Credit: NASA/GSFC/Arizona State University/CNSA/CLEP

NASA Lunar Reconnaissance Orbiter (LRO) imagery has been used to further pinpoint the landing locale of China’s Chang’e-4 farside lander.

Looking at the just released Chang’e-4 descent frames to the surface made it easy to find the exact landing spot in a Narrow Angle Camera image produced by the Lunar Reconnaissance Orbiter Camera, or LROC. That image was taken prior to the Chang’e-4’s touchdown, explains Mark Robinson, the principal investigator of the LROC at Arizona State University in Tempe.

The LROC is a system of three cameras mounted on the Lunar Reconnaissance Orbiter that capture high resolution black and white images and moderate resolution multi-spectral images of the lunar surface.

A prominent crater, roughly 80 feet (25 meters) in diameter, is in front of the lander and can be seen in the LROC imagery, just below and to the left of the bottom arrow.
Credit: NASA/GSFC/Arizona State University

Prominent crater

China’s Chang’e-4 safely set down on the plains of Von Kármán crater last week, on January 3.

Soon thereafter a color image of the immediate surroundings was relayed back to the Earth from the farside.

In reviewing the imagery, Robinson says the prominent crater, roughly 80 feet (25 meters) in diameter, in front of the lander can be seen in the LROC imagery.

Toward the end of the month, LRO will be overflying the Von Kármán crater and may provide imagery of the lander and the Yutu-2 rover.

Future plans

Meanwhile, a senior Chinese space expert reports that China will deepen its lunar exploration plans, including establishing a scientific research station at the south polar region of the Moon.

Credit: China Central Television (CCTV)/China National Space Administration (CNSA)/Screengrab/Inside Outer Space

Wu Weiren, an academician of the Chinese Academy of Engineering and chief designer of China’s lunar exploration program, told China’s Xinhua news service that the country’s current lunar program includes three phases: orbiting, landing, and returning.

The first two phases have been accomplished, and the next step is to launch the Chang’e-5 probe to collect roughly four pounds (2 kilograms) of samples and bring them back to the Earth, Wu said.

“We are discussing and drawing up the plan for the fourth phase of the lunar exploration program, including missions to the polar regions of the Moon,” Wu added.

Research station

Next phase: sample return.
Credit: CCTV/Screengrab/Inside Outer Space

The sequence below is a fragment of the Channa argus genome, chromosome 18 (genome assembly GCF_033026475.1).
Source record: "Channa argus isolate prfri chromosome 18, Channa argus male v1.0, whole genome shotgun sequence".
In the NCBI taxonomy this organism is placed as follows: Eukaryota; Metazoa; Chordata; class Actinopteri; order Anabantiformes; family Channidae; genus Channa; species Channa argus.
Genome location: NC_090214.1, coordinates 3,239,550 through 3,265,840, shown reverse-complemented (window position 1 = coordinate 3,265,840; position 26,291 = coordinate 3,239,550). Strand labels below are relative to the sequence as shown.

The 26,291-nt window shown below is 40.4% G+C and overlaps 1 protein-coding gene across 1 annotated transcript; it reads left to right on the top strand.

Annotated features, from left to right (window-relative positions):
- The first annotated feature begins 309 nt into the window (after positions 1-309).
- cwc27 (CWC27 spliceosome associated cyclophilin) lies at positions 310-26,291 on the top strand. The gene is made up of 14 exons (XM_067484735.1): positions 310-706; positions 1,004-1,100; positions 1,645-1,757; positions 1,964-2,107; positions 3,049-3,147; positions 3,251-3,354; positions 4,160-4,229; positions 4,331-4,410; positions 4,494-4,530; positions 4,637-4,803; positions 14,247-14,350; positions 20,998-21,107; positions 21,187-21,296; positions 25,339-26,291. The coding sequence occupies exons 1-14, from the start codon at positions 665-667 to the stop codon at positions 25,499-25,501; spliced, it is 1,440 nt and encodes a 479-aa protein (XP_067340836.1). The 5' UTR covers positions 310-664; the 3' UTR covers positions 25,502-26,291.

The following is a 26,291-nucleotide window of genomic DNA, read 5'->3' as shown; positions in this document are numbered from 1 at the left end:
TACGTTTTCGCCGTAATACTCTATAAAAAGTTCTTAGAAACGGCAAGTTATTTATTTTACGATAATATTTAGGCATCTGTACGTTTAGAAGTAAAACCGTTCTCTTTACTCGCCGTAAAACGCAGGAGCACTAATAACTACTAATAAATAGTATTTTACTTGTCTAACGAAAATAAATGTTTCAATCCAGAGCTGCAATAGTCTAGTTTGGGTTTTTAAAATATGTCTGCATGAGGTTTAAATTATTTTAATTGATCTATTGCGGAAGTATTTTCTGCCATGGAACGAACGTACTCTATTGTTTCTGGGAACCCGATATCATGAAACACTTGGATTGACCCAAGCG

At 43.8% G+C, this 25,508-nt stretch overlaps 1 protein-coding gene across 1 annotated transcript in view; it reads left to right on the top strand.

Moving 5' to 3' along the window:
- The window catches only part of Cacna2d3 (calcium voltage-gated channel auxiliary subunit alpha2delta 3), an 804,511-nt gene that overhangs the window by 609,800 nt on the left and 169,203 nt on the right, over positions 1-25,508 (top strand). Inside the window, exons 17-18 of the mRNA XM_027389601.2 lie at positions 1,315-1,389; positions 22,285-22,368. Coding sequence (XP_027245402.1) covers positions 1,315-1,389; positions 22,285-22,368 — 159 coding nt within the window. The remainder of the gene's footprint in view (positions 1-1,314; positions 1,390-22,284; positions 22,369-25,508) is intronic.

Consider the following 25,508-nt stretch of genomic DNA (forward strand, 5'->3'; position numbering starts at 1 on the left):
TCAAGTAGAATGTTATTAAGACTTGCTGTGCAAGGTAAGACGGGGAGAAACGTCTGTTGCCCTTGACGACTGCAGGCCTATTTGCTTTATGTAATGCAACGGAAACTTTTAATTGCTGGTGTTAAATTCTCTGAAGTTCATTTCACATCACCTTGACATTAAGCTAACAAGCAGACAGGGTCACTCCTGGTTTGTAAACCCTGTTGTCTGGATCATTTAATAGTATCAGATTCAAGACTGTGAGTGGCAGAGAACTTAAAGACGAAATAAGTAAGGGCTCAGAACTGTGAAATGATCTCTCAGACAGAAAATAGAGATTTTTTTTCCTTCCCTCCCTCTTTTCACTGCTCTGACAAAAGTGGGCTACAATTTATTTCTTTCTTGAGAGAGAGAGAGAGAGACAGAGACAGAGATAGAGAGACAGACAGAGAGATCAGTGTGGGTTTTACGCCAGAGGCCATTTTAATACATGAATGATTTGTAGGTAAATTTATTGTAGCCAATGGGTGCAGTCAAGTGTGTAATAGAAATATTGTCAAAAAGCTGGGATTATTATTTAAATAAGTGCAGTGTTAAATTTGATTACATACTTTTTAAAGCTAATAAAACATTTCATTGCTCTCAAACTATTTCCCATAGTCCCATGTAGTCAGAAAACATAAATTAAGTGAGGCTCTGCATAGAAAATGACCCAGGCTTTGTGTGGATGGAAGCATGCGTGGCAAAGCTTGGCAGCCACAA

Some places at the south pole of the Moon receive sunlight for over 180 consecutive days, and some areas in craters there are never exposed to sunlight and might hold frozen water, scientists say.

“We hope to build a scientific research station in the south polar region of the Moon. It would be operated automatically and visited by people for short periods,” Wu envisioned.

According to Xinhua, a heavy-lift carrier rocket, with a takeoff weight of about 4,000 tons and a diameter of 10 meters, is a goal for 2030. It would help realize the aim of bringing Mars samples back to the Earth and sending Chinese astronauts to the Moon.

New videos

Zhang Hongbo, chief designer of Chang’e-4’s ground application system, explains Chang’e-4’s landing in the Von Karman Crater, located in the Aitken Basin, in the South Pole region on the far side of the Moon, on 3 January 2019, at 02:26 UTC (10:26 Beijing time).

Credit: China Central Television (CCTV)/China National Space Administration (CNSA)

The landing of the Chang’e-4 lunar mission seen from the onboard camera. Chang’e-4 (嫦娥四号) lander and the rover Yutu-2 (玉兔二号, Jade Rabbit-2) landed in the Von Karman Crater, located in the Aitken Basin, in the South Pole region on the far side of the Moon, on 3 January 2019, at 02:26 UTC (10:26 Beijing time).
Credit: China National Space Administration (CNSA)
Music: Lau Tzu Ehru by Doug Maxwell courtesy of YouTube Audio Library

Chang’e-4 lunar rover took panoramic photos of its landing site, the Von Karman Crater, located in the Aitken Basin, in the South Pole region on the far side of the Moon. Chang’e-4 (嫦娥四号) lunar mission, the lander and the rover Yutu-2 (玉兔二号, Jade Rabbit-2), landed in the crater on 3 January 2019, at 02:26 UTC (10:26 Beijing time). Communications with Earth are provided by the relay satellite Queqiao (鹊桥, Magpie Bridge).
Credit: China Central Television (CCTV)/China National Space Administration (CNSA)

Site-seeing

To explore more of the area around the Chang’e-4 landing site, go to LROC zoomify mode via:

http://lroc.sese.asu.edu/posts/1087

China National Space Administration (CNSA) has also released a video recording of the entire soft landing on the Moon’s farside by China’s Chang’e-4 probe.

Go to:

https://news.cgtn.com/news/3d3d774e7755544f31457a6333566d54/share_p.html

Also, go to this side by side video of the landings of Chang’e-3 (December 2013) and Chang’e-4 (January 3) by clicking image:

Chang’e-4 lander on Moon’s farside. Image taken by Yutu-2 rover. Credit: CNSA/CLEP

Image of China’s Yutu-2 lunar rover taken by Chang’e-4 lander.
Credit: CNSA/CLEP

Yutu-2 lunar rover, ready for exploration duties. Credit: CNSA/CLEP

 

 

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